Kinect Sports 2
Not a bad game in itself, but it could have been a lot more
Kinect Sports showed off the capabilities of the Kinect. With Kinect Sports 2, it feels like the developers more or less phoned it in. While you can still have a lot of fun with the game, it falls well short of a game that really takes advantage of the full potential of the Kinect.
I’m a big fan of the original Kinect Sports. It was the game that convinced me to buy an Xbox 360. In many ways it was the perfect showcase for the Kinect’s potential for virtual reality and video game exercise.
The best analogy I can come up with for Kinect Sports Season Two is that Kinect Sports Season Two is to the original as the movie The Matrix Reloaded is to The Matrix. On its own merits it’s not a horrible game, but when compared to the iconic original there’s just something really lacking.
Much of the feel of Kinect Sports Season Two is carried over the original, for better and worse. The graphics are still cartoony and your Kinect avatar is still there. There’s still a loud and exuberant announcer with a quasi-European accent. After gameplay, you’re still treated to videos of yourself looking silly.
There are some interesting improvements. For all the sports you have the option of competing as a single player against the Xbox, head-to-head against another human, or online through Xbox Live. There’s also a mini-game associated with each sport.
What’s completely different, of course, is that there are six new sports. Some of them are excellent, others not so much so. I’ll provide my take on each.
1) FOOTBALL: This is a “simulation” of American football. I put the word simulation in quotation marks because this isn’t exactly John Madden Football.
You start out by receiving an opening kick. There’s no challenge in this, you just raise your hand when you’re ready to receive it. Then you run in place as opponents try to tackle you. Oddly, there doesn’t seeem to be a way break nor block tackles–you just keep running in place as fast as you can until someone takes you down (In fact, I found just flailing my arms was good enough).
Whoever designed the game either didn’t understand or decided to take liberties with the rules of football. In real football, you try to advance 10 yards in four downs by rushing or passing. In this game, there’s no rushing, only passing. And you have to move down the whole field in four downs and score a touchdown or a field goal.
In order to pass, you need to choose a play from a “playbook” (or have the coach call it). The “plays” are all simple patterns that all end up with one receiver to your left, one in front of you, and one to your right.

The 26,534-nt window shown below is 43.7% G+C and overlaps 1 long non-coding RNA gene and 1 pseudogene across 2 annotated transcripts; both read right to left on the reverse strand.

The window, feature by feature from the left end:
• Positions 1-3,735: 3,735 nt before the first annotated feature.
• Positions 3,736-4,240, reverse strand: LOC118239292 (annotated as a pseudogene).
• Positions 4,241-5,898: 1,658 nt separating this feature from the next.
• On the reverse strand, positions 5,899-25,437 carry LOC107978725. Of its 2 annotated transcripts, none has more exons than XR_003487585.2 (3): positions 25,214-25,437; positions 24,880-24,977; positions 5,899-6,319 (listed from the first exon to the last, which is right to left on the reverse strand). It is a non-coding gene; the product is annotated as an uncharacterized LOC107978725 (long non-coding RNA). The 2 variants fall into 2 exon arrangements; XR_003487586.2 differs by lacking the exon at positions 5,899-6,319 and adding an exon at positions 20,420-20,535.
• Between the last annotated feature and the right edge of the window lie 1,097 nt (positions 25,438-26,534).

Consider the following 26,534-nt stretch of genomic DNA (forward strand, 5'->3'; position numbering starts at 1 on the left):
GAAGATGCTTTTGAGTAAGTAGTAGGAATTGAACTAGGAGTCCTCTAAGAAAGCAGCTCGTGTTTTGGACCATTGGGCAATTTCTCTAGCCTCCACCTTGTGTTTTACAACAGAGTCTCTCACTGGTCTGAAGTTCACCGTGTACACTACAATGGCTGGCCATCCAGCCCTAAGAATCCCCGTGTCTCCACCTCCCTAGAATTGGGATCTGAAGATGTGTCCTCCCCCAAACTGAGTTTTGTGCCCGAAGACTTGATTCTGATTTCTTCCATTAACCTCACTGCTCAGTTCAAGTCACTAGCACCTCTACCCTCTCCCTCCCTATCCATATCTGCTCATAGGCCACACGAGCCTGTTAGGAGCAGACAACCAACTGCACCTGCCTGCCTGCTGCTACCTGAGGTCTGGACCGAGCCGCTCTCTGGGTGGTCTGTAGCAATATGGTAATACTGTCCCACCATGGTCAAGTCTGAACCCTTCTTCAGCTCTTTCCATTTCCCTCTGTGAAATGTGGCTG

To start play, you’re brought to a screen where you’re the quarterback in back of your offensive line. You need to crouch down and then jump up (or say “Ready, Hike”) to receive the snap. When a little green icon appears over one of the three receivers’ heads, you need to make a passing motion with your arm in that receiver’s direction. Time it right, and you make a completion. Once that happens, you run in place at breakneck speed again to try to gain more yardage.
Once you score or if there’s a turnover on “downs”, the system will simulate your opponent’s drive (you don’t play defense). The opponent will either score or punt, and then it’s your turn again. Score more than your opponent and you win the game.
All and all, I thought the game was fun enough, and all that running in place was certainly good exercise. But there was just so much potential lost. At the end of the day, this was a game that really didn’t use the Kinect’s capabilities as well as it could have to come close to simulating the real sport, whether it was letting you catch a football, evade a tackle, run a pattern, or throw a football in something other than three general directions. I give the football portion 3.5 of 5 stars for fun, but it could easily have been more.
2) BASEBALL: In this game, you play offense and defense in a quick baseball game.
To bat, you stand with your side to the TV, and assume a batting stance. A ball is pitched toward you, and you swing an imaginary bat. If you make contact and hit a single you have to run in place as fast as you can (but strangely, this isn’t needed if you hit a double, triple, or home run). Worse, whether you run fast or slow it doesn’t seem to affect the speed of the on-screen player. In another case where the game developer clearly didn’t understand the rules of baseball, you have to slide into first base (this doesn’t happen in real baseball).